Sunny Grace reports on the incredible community spirit which has seen Northern Rivers residents look after each other where the federal government has failed.
Four weeks after the biggest flood in the recorded history of the Northern Rivers, the army is still on the streets and choppers buzz overhead. My son and I take our first foray into Mullumbimby to go to the community food market. Driving into town the damp and devastation is still obvious. Mud residue lines the streets. Outside the old church, appliances and furniture line the yard in hope of restitution.
At the markets a local character, the self-appointed replacement of Mr Beautiful (although there was only one Beautiful), is shaking his pineapple maracas and wishing everyone a fabulous day. Walking through the market I overhear snippets of conversation drifting through the air along with the slight waft of marijuana (medicinal I’m sure). A young girl tells her friends there were horses in her house during the floods. Another talks of being stuck at Wilsons Creek where the road is so badly damaged council must close it. Since the flood, local teens on dirt bikes have been ferrying supplies to isolated residents.
People are enjoying some semblance of normality with sun streaming through as the mud dries on the ground below. There is a sense of relief with people gathering to share stories of courage, survival and hope, although the market stall owners struggle with online payments due to continued limited telecommunication coverage.
After the market, we stop in town and see volunteers at the town hall sorting donations and work teams. There is still much work to be done to get these towns back into shape. We visit our friends who own Baker & Daughters bakery in town. Bec tells me the night of the rain bomb her husband and staff worked hard turning bags of flour into sandbags to shore up the front of the shop, along with boards of wood. They spent from 4am to 9pm in the bakery while the rain came down in sheets and the water rose to over waist height. They shovelled the water out, but it just kept coming. Their house was taking in water too, so Bec called their daughters who thought she was being a bit melodramatic until they walked outside and realised they would need to kayak to the bakery.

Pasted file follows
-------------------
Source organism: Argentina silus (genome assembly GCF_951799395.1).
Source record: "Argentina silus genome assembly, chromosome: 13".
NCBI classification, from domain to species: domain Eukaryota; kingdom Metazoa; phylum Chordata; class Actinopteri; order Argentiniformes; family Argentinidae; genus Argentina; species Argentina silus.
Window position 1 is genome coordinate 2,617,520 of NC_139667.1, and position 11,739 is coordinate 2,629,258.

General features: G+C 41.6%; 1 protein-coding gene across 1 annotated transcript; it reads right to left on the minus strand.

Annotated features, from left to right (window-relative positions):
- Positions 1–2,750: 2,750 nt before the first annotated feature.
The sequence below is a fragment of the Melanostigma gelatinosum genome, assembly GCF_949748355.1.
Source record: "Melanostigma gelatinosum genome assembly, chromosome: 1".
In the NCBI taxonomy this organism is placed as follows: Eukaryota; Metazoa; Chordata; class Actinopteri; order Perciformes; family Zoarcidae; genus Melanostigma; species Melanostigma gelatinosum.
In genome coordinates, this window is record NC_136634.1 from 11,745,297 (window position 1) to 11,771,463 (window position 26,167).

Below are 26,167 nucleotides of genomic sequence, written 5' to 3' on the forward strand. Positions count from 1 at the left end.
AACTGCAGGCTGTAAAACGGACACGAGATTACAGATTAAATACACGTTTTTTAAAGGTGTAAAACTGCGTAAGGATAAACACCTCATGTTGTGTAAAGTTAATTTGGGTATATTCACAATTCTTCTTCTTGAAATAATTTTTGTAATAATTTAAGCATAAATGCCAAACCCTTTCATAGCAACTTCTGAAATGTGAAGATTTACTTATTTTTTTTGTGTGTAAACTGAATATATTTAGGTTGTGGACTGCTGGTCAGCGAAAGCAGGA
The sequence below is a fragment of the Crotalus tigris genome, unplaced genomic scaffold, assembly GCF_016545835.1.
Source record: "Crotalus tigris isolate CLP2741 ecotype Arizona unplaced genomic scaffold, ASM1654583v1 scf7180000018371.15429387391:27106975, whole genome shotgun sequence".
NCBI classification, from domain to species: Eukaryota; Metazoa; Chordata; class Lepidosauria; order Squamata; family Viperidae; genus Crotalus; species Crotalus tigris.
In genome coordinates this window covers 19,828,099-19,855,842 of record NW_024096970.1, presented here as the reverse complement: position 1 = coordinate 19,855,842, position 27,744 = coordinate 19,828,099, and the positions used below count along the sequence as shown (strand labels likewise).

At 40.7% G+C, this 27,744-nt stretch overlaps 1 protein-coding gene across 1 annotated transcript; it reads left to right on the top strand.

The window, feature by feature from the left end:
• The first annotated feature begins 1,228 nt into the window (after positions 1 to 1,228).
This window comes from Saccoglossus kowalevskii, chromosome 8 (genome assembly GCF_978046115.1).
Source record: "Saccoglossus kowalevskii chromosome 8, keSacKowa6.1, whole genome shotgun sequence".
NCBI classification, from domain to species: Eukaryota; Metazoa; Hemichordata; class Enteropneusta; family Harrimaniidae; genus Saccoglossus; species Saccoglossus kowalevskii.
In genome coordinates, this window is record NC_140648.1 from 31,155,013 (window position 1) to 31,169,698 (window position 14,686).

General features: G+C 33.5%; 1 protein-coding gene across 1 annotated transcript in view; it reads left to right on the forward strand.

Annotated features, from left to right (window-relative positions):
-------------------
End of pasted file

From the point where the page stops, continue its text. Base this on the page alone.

While telling me this story, her eyes widen; the trauma is physically visible. Besides the flood itself, she shares details of the aftermath. She tells me of people finally managing to get into town only to discover there is no internet, no cash, no food and no petrol. Their cars underwater or un-drivable.
Bec helps as many as she can, giving them cash and food. They consider themselves lucky to be trading again – although the cool room and their beautiful tiled floor need replacing and her application for the government assistance is still pending because they need more photographic evidence. She did explain she was knee deep in water the whole time, bailing it out with buckets, so it was not really the time for selfies.
Bec and I share a hug before she returns to the makeshift counter at the entrance to the store, initially introduced for Covid restrictions and now due to lack of flooring. A constant queue of people wait for coffee, bread, the best sausage rolls and comfort in a town still coming to terms with the shared devastation. She greets the next customer with a smile and “Now, who can I help next?”
The community bond reigns supreme in a town often ridiculed for its alternative views. When the government failed to provide the help needed in the immediate aftermath, locals banded together to problem solve, despite possible ideological differences.
It is this we will remember come election day; this we will remember next time the federal government lets us down. The only good outcome from this deluge is that communities can and do rally together out of necessity when they have been abandoned by their leaders.
They have done it before, they can do it again. Sadly, they might just need to do it again, with forecasts of heavy rainfall and a possible repeat of the flooding this week.
Maybe one day they won’t need these leaders anymore. Or is that just the hippy kid in me wishing for the utopian ideal? I hope not. I hope we continue to keep the community spirit alive by sharing our stories and our bread.
I will donate my fee for this article to the flood relief. If you want to donate too, here is a link with good advice about ways to help: https://www.nsw.gov.au/floods/donations-support.
For those in Northern Rivers interested in becoming a volunteer, visit https://www.ccrnetwork.org.
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